There is no better way to end GamesRadar’s Shark Week than by preying upon sharkdom’s oldest and greatest catchphrase, “Jumping the Shark.” Popularized by the literal jumping of a shark in a 1977 episode of Happy Days, the colloquialism is now used to describe something veering into absurdity or lesser quality.
Games may still be growing as a storytelling medium, but that hasn’t stopped various writers and producers from interjecting implausible, outrageous and downright stupid ideas into plotlines that were already taxing our suspension of disbelief. Collected here are some of our very favorite, most egregious examples.
Contributing editors: Chris Antista, Charlie Barratt, Brett Elston, Henry Gilbert, Matt Keast, Mikel Reparaz
The basic plot: Guy with bionic grapple-arm enters warzone to save the day and search for clues about his wife’s disappearance.
Jumps the shark when: You find out the bionic grapple-arm IS his wife. Yes, you read that right - the huge mass of metal hanging off his shoulder somehow contains the “essence” of his long-lost spouse. It turns out that bionic appendages need a strong emotional bond to function, so she sacrificed herself to the robo-gods so you could pretend to be Spider-Man.
It’s one of the most forced and ridiculous “twists” we’ve ever encountered, needlessly complicating the existence of bionics. Before this absurd revelation, the arm was just an arm. Wasn’t that good enough? Doesn’t this mean the girl with two bionic legs had to blend both of her kids into bio-juice so she could walk again?
Metal Gear Solid 2
The basic plot: Elite military operative has to sneak, alone, through an offshore oil facility that’s been taken over by high-tech terrorist army.
Jumps the shark when: It’s tempting to say MGS2 went off the rails the second its designers pulled their infamous bait-and-switch and gave us pretty-boy Raiden as a hero instead of old familiar Solid Snake, but no. That would be too easy. Instead, we’re going to fixate on the moment when – near the end of the game – Raiden is captured and forced to escape completely naked. Not just because he’s running around with his hands over his junk at all times, but mainly because it was here that Col. Roy Campbell – who’d been directing Raiden’s actions the whole time – turned out to be a computer simulation of the real man. And a garbled, malfunctioning simulation at that.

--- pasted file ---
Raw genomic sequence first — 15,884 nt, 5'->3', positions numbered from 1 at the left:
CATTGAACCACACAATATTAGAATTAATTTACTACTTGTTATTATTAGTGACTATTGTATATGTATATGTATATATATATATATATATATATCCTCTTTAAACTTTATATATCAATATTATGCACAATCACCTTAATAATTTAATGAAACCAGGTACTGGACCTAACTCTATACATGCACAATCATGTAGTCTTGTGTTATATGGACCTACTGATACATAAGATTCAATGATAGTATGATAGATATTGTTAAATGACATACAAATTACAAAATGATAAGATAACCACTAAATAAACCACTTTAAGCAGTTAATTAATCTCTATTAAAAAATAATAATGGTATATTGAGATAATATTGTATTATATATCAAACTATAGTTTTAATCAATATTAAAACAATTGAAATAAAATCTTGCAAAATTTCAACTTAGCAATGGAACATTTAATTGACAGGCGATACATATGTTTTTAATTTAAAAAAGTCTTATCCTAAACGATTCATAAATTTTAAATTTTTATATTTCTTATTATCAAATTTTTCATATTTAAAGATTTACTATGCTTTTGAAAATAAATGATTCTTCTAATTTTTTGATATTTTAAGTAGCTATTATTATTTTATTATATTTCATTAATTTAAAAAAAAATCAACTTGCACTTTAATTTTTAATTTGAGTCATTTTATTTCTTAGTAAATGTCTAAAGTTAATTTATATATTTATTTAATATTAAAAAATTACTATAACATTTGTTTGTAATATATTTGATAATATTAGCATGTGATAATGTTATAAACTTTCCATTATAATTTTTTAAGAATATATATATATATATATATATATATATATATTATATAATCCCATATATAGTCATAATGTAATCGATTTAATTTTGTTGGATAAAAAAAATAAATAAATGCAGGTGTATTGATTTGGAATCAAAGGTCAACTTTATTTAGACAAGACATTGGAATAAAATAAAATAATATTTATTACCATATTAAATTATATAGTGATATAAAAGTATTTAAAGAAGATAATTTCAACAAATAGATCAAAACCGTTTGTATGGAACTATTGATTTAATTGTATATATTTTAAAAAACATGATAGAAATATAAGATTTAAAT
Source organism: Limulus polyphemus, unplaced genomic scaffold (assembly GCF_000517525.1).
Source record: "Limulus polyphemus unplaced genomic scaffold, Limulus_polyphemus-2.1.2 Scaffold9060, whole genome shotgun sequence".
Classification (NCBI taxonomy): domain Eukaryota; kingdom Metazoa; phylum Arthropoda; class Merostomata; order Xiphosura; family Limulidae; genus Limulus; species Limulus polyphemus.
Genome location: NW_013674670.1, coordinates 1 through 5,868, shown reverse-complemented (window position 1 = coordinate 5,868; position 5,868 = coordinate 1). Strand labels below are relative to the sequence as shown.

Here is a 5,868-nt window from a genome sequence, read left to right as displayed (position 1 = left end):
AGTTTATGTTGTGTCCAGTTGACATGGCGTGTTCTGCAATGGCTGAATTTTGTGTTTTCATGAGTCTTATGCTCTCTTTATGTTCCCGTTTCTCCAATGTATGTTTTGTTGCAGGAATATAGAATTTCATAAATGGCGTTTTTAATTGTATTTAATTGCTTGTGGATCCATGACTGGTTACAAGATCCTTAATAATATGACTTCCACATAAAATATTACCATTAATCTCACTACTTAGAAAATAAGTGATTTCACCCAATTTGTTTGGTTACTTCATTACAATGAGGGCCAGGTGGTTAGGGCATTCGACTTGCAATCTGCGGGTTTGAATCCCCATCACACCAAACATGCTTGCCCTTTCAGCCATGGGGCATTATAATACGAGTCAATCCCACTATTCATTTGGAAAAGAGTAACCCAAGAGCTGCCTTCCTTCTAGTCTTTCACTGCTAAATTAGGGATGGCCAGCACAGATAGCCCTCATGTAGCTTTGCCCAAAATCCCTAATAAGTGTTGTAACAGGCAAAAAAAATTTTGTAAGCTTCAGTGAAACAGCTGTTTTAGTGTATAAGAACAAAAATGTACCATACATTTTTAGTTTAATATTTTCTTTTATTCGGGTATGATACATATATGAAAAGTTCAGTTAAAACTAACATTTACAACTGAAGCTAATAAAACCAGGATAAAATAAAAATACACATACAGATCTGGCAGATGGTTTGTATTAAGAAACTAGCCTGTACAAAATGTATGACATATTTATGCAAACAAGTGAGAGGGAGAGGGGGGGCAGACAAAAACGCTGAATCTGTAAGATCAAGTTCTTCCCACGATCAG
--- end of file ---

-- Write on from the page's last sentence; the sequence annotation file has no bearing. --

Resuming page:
This also marks the point at which the plot turned really confusing, as bizarre chatter about virtual-reality training and fourth-wall-breaking moments started to cloud what had already been a convoluted story, and by the time you were forced to fight a small army of Metal Gear Rays, a lot of us had given up trying to figure out why.
Ecco the Dolphin: Defender of the Future
The basic plot: Star-headed dolphin beats up sharks and travels through parallel timelines to restore the noble personality traits of dolphins, which were stolen by aliens.
Jumps the shark when: The mysterious Foe aliens travel back in time to disrupt the cooperative relationship between humans and dolphins (which has been strong for about 500 years in Ecco’s 30th-century world), resulting in a series of broken alternate realities that Ecco has to repair. What was up until that point a somewhat believable undersea adventure suddenly thrusts players into a dark future dominated by enormous, decrepit machinery, and then into a slightly brighter, dolphin-dominated one with skyways made up entirely of water.
The sudden shift in tone isn’t such a shock if you’ve played through the earlier, weirder Ecco games, of course. But once it happened, the relatively bright, plucky game you thought you were playing disappeared forever, replaced by something much more sinister.
The basic plot: Aliens want to destroy humans… again. Only our galactic military, led by a super soldier known as Master Chief, can stop them.
Jumps the shark when: A talking plant gets involved. Until Gravemind showed up, we were pretty sure we understood the Halo series’ story. Good versus evil. Man versus extraterrestrial. A simple, classic and easy-to-follow science fiction formula. The Flood was kind of weird, but we could write that encounter off as a fun zombie-hunting side mission.
Nothing could prepare us for their leader, a giant, drooling Venus flytrap with tentacles and a tendency to spout philosophical drivel like “I am a timeless chorus” or “I am a monument to all your sins.” Great, the plant can speak English and it has an ego.